Vipsania Polla – Wikipedia

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Vipsania Polla was an ancient Roman woman of the late Republic, she was the sister of emperor Augustus’ right hand man Marcus Vipsanius Agrippa. She is best known today for the construction of the Porticus Vipsania.

History[edit]

Early life[edit]

Polla was born in the Late Roman Republic to an plebeian family,[1][2] likely from Venetia or Histria. Her father was Lucius Vipsanius Major and her mother an unknown woman.[3] She had two brothers, Marcus Vipsanius Agrippa and Lucius Vipsanius Minor.[4] Since Cassius Dio records her name as Polla and not Vipsania it’s possible that she used Polla as her praenomen. She is also the only notable woman of her gens to not have a cognomen derived from her brother’s name.[3]

Career[edit]

Although Polla was a distinguished woman, little information about her has survived. She is remembered chiefly for overseeing construction of a monument called the Porticus Vipsania, a map of the Roman Empire engraved in marble.[5] Marcus Agrippa started the construction of this map before his death in 12 BC and Polla took over the project using the notes that he left behind.[6] It is likely that she also organized races in memory of her brother since he was a circus enthusiast.[7]

Later life[edit]

Sabina Tariverdieva has proposed that she was the woman married to Quintus Haterius instead of her niece.[8] Polla likely died some time around 7 BC.[9][10]

Cultural depictions[edit]

There have been attempts made to identify some women on the Ara Pacis as Polla.[11]Alfred von Domaszewski believed that she was the woman who touches the head of the boy next to Agrippa.[12][13]Ronald Syme strongly disagreed with this idea.[14]

See also[edit]

References[edit]

  1. ^ Cairns, Francis (2012). Roman Lyric : Collected Papers on Catullus and Horace. Berlin: De Gruyter. p. 183. ISBN 978-3-11-026722-8. OCLC 775302026.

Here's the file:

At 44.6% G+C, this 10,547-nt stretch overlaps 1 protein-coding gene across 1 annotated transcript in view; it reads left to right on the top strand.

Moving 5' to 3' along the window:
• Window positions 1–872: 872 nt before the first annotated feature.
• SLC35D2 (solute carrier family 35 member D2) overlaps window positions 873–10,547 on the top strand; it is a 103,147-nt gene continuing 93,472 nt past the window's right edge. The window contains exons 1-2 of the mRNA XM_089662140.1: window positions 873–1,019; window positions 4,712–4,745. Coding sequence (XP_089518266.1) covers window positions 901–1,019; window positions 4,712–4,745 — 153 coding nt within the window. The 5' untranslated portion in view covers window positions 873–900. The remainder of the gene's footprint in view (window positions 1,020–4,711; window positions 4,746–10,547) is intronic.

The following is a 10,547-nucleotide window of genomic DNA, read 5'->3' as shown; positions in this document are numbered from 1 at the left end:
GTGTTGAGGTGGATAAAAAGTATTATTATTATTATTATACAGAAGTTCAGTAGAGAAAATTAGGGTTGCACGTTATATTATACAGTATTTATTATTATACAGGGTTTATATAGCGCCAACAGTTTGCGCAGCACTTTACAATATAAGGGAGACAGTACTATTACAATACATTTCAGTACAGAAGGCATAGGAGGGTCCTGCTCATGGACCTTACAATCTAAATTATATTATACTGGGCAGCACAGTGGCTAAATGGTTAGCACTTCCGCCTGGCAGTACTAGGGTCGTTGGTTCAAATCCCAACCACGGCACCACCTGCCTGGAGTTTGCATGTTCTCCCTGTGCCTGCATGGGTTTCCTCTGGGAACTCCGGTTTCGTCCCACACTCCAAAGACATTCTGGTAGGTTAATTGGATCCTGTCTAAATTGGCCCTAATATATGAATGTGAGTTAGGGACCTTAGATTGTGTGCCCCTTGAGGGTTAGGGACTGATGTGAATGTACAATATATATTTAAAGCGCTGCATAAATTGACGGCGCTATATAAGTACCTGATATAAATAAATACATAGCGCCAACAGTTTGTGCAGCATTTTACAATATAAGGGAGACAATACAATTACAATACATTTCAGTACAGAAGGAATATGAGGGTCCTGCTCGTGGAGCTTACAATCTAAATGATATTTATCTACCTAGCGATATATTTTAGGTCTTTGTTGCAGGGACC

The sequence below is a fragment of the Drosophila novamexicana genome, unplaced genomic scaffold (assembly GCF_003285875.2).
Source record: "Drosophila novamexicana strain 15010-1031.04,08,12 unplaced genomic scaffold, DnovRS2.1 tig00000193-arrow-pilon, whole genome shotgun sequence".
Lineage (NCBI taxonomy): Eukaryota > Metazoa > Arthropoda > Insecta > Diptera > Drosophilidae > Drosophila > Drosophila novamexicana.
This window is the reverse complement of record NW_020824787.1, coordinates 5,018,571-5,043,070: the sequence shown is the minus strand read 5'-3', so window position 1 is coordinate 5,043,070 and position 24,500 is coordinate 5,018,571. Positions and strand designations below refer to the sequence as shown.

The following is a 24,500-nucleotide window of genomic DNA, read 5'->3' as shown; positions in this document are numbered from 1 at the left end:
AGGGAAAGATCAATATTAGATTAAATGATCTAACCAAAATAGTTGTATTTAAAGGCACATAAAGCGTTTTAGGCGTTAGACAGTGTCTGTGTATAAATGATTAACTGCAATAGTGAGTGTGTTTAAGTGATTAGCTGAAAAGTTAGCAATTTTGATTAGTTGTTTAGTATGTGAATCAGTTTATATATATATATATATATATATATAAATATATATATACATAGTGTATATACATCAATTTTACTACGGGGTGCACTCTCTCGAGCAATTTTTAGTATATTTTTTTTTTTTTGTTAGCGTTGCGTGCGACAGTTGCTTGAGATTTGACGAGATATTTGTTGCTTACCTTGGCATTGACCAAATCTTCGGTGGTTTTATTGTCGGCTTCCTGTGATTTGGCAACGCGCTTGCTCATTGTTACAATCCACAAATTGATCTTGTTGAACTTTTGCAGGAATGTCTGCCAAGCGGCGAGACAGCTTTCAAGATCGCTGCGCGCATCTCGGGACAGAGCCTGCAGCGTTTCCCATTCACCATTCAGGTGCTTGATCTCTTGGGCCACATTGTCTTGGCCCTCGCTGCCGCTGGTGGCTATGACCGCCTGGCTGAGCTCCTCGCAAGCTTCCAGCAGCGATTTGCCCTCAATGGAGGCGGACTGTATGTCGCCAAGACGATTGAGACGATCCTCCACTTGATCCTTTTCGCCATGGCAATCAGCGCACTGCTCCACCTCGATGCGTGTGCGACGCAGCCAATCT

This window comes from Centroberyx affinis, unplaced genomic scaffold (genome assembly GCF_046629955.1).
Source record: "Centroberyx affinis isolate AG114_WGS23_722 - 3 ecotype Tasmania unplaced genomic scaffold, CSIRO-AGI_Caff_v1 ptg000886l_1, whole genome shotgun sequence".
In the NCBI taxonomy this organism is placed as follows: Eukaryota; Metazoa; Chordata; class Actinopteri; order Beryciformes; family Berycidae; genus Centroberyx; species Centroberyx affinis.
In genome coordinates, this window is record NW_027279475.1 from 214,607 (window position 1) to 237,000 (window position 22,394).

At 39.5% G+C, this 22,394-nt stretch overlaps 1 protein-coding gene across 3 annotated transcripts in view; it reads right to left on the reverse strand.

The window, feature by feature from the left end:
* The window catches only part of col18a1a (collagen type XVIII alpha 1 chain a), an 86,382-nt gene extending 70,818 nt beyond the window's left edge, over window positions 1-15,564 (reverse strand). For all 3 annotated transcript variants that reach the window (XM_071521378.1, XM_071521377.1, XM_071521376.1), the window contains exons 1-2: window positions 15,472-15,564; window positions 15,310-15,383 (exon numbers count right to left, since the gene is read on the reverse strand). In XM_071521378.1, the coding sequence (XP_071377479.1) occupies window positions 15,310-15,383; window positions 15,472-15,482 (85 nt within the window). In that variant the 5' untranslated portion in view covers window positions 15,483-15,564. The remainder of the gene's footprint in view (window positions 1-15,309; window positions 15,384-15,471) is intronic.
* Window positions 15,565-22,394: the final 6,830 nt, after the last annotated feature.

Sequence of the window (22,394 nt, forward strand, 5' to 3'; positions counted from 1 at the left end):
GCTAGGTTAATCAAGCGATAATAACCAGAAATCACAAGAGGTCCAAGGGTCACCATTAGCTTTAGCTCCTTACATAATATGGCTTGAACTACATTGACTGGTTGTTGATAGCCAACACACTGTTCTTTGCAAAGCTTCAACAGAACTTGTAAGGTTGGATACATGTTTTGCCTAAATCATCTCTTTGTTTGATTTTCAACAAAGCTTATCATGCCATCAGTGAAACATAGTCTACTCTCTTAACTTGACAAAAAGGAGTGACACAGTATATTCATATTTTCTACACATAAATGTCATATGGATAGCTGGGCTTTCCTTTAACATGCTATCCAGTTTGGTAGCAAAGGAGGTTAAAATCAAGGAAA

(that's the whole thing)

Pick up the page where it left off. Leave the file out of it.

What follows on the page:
2. ^ Reinhold, Meyer (1965). Marcus Agrippa : a biography. “L’Erma” di Bretschneider. OCLC 476600097.
  3. ^ a b Kajava, Mika (1995). “Roman Female Praenomina: Studies in the Nomenclature of Roman Women”. Acta Instituti Romani Finlandiae. Institutum Romanum Finlandiae: 130. ISSN 0538-2270.
  4. ^ Powell, Lindsay (2015). Marcus Agrippa: Right-hand Man of Caesar Augustus. Pen and Sword. ISBN 9781473853812.
  5. ^ Fernández Valverde, Juan; Castillo, Alberto Marina; Moreno Soldevila, Rosario (2019). A Prosopography to Martial’s Epigrams. Walter de Gruyter GmbH & Co KG. p. 615. ISBN 9783110624755.
  6. ^ Swan, Peter Michael (2004). The Augustan Succession: An Historical Commentary on Cassius Dio’s Roman History Books 55-56 (9 B.C.-A.D. 14). Oxford University Press. p. 76. ISBN 9780195347142.
  7. ^ Swan, Peter Michael (2004). The Augustan Succession: An Historical Commentary on Cassius Dio’s Roman History Books 55-56 (9 B.C.-A.D. 14). Oxford University Press. p. 77. ISBN 9780195347142.
  8. ^ Tariverdieva, Sabina. “Децим Гатерий Агриппа (консул 22 г. н. э.): происхождение и родство с императорским домом / Decimus Haterius Agrippa (Cos. 22 AD): Origin and Kinship with the Emperor’s Family”. Вестник Древней Истории. 2014. № 1. C. 88-101.
  9. ^ Bianchetti, Serena; Cataudella, Michele; Gehrke, Hans-Joachim (2015). Brill’s Companion to Ancient Geography: The Inhabited World in Greek and Roman Tradition. Brill’s Companions in Classical Studies. BRILL. p. 221. ISBN 9789004284715.
  10. ^ Hoffsten, Ruth Bertha (1938). Roman Women of Rank of the Early Empire in Public Life as Portrayed by Dio, Paterculus, Suetonius, and Tacitus. University of Michigan: University of Pennsylvania. p. 6.
  11. ^ Crawford, John R. (1922). “A Child Portrait of Drusus Junior on the Ara Pacis”. American Journal of Archaeology. 26 (3): 307–315. doi:10.2307/497938. JSTOR 497938.
  12. ^ https://www.academia.edu/2399094/Alfred_von_Domaszewski_Die_Familie_des_Augustus_auf_der_Ara_Pacis_Jahrshefte_des_%C3%96sterreichischen_Arch%C3%A4ologischen_Institutes_6_1903_57-66._Gaius_Sterns_translation_to_ENGLISH_The_Family_of_Augustus_on_the_Ara_Pacis._ page: 62
  13. ^ Stern, Gaius. “Giorgio Monaco, “L’ iconografia imperiale nell’ Ara Pacis Augustae,” Bull. Com. 62 (1934), 17-40. [Translated by Gaius Stern as “Imperial Iconography on the Ara Pacis Augustae”]”. Bulletino Communale.
  14. ^ Syme, Ronald (1988). “Neglected Children on the Ara Pacis”. In Birley, Anthony Richard (ed.). Roman Papers. Roman Papers: IV-V. 1981-1985. Vol. 4 (illustrated ed.). University of Michigan: Clarendon Press. p. 428. ISBN 9780198148739.

Sources[edit]